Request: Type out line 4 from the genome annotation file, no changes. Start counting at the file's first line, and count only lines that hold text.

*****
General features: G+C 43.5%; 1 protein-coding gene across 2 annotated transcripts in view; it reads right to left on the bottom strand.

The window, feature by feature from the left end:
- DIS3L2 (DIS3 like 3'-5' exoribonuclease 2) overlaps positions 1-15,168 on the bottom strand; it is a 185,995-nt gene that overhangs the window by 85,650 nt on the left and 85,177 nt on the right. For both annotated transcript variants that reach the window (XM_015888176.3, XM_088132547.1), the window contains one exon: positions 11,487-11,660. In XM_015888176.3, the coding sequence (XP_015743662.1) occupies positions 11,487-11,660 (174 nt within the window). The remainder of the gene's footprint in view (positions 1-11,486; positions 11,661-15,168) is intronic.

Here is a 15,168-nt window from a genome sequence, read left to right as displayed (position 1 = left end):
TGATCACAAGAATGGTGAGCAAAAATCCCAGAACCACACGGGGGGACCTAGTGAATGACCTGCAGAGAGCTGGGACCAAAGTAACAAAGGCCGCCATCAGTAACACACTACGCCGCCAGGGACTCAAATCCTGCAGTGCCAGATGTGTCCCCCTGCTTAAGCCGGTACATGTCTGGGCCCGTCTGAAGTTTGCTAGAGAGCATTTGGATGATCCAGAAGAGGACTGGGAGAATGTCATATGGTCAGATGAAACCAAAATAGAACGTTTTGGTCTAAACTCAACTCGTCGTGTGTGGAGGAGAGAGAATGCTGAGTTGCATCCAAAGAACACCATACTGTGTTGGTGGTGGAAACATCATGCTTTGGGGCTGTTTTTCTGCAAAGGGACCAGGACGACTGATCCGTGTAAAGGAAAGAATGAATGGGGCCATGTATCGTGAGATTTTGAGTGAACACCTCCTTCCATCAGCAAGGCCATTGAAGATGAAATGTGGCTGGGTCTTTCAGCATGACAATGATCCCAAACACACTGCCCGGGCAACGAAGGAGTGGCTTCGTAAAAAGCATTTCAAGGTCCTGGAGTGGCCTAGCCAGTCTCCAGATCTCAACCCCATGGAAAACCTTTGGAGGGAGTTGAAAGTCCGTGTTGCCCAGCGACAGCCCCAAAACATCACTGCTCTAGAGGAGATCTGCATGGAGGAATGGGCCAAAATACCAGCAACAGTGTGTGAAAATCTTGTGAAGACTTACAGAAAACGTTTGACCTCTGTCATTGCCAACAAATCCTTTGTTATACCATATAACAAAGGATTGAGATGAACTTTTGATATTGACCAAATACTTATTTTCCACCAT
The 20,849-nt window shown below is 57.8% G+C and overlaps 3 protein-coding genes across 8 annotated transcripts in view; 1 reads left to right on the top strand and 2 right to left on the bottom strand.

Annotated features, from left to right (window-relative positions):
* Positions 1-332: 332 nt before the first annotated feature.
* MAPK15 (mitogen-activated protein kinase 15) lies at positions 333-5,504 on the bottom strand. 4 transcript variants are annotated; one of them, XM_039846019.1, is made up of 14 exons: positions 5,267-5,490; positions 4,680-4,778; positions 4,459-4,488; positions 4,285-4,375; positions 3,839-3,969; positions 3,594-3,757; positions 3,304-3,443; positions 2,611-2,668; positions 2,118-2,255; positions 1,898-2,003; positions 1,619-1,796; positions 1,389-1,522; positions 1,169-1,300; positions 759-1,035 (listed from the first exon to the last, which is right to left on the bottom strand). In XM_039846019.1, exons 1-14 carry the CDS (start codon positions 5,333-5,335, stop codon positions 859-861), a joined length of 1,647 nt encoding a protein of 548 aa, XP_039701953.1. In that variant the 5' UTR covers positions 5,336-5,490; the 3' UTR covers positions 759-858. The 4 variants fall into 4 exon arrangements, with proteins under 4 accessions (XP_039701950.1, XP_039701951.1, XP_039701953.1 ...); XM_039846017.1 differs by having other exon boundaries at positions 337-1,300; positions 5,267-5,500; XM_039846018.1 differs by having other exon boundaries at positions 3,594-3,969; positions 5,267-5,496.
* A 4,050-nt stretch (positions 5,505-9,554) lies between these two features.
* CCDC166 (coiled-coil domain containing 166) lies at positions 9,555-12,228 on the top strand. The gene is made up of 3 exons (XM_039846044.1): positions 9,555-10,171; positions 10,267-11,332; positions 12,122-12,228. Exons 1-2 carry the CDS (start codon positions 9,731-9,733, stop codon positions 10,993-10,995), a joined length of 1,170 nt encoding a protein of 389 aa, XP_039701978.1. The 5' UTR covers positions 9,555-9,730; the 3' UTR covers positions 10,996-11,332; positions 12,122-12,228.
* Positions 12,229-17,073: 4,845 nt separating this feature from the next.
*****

Here is a 15,168-nt window from a genome sequence, read left to right as displayed (position 1 = left end):